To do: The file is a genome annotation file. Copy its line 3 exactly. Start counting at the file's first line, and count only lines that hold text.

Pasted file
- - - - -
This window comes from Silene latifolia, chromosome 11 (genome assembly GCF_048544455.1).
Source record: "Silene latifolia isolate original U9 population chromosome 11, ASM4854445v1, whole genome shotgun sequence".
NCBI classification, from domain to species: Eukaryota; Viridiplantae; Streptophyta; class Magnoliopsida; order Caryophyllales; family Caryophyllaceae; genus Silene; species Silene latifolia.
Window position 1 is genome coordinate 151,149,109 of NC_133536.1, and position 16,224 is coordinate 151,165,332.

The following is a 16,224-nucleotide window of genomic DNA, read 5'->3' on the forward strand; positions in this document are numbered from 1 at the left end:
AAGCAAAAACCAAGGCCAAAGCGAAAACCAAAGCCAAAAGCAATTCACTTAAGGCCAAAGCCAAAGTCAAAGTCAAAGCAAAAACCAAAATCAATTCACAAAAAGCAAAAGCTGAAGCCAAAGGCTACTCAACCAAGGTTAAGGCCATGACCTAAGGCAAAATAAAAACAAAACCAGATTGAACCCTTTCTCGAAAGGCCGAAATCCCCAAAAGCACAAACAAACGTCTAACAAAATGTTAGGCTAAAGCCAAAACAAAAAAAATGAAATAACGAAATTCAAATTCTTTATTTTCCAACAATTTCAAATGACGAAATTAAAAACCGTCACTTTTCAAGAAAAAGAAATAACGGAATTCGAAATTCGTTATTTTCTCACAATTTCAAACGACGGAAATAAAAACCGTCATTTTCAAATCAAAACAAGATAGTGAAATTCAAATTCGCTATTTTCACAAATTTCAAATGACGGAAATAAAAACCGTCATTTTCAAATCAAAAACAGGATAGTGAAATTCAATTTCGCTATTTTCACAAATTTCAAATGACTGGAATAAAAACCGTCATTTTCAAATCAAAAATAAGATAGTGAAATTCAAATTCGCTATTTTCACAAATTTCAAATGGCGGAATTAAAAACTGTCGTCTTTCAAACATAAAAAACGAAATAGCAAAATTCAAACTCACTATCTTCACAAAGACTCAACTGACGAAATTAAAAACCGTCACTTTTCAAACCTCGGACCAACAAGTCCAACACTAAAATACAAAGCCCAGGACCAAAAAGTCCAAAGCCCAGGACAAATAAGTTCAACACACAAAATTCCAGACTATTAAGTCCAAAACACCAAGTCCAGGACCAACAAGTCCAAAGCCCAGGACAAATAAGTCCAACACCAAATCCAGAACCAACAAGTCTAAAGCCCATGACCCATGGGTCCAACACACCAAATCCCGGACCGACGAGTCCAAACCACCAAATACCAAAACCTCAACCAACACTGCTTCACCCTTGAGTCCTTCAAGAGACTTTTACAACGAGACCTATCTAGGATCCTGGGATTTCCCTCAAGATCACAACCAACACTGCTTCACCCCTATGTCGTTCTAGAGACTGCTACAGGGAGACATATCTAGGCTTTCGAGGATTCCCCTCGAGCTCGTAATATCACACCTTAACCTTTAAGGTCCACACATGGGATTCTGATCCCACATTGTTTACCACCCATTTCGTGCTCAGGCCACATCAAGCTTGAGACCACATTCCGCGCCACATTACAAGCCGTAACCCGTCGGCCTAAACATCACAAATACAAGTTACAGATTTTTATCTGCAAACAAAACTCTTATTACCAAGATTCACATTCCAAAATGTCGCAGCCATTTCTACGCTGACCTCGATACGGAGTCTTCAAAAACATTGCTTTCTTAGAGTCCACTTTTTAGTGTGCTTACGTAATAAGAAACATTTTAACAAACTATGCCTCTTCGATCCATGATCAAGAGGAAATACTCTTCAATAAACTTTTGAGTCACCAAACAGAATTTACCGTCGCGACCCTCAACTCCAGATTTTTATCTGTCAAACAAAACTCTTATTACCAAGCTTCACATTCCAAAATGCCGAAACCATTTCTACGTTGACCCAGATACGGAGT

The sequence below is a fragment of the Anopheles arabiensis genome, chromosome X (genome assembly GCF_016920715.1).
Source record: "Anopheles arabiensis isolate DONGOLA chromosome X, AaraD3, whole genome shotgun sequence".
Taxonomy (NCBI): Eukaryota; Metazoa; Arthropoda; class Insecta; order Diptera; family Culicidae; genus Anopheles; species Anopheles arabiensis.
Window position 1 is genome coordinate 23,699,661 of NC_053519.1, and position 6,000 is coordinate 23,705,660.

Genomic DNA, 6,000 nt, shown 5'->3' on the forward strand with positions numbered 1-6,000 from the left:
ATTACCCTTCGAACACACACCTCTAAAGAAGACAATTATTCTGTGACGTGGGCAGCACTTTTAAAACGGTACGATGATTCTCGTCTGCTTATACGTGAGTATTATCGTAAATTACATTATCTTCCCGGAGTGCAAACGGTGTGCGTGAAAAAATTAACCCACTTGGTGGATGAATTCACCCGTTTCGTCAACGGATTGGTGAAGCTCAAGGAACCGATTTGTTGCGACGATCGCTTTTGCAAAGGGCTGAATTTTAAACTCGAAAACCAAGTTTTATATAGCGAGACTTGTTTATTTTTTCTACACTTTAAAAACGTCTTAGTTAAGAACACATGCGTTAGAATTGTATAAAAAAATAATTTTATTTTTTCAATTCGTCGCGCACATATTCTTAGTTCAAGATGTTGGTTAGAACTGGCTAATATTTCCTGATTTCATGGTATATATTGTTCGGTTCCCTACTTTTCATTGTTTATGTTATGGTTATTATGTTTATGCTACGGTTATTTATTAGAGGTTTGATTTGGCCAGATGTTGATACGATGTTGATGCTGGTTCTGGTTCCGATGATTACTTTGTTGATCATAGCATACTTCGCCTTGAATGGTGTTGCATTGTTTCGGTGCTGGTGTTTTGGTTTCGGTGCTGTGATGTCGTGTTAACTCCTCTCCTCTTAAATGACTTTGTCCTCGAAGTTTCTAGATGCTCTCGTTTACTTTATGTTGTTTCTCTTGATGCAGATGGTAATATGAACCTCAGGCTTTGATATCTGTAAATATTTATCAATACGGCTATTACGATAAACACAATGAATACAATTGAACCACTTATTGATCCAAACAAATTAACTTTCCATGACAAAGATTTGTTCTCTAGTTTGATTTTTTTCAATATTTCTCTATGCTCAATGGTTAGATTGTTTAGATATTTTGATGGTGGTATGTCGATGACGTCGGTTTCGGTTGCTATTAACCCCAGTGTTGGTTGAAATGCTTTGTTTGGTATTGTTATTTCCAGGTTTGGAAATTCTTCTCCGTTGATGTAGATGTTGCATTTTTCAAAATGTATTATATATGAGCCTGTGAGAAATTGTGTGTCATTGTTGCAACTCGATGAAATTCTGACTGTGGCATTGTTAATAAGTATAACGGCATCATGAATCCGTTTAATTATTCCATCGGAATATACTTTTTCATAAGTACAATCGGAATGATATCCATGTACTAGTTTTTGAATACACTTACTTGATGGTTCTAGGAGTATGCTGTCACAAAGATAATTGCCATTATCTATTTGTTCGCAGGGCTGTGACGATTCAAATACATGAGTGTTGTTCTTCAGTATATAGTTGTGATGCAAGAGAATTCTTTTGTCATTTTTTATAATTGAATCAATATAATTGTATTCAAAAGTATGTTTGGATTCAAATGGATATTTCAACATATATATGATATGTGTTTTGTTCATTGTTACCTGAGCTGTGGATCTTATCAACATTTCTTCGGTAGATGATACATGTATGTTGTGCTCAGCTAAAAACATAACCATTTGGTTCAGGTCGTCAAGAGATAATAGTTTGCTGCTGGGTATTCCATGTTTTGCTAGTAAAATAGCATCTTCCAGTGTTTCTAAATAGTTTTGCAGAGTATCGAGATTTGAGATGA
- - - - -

NCBI classification, from domain to species: Eukaryota; Viridiplantae; Streptophyta; class Magnoliopsida; order Caryophyllales; family Caryophyllaceae; genus Silene; species Silene latifolia.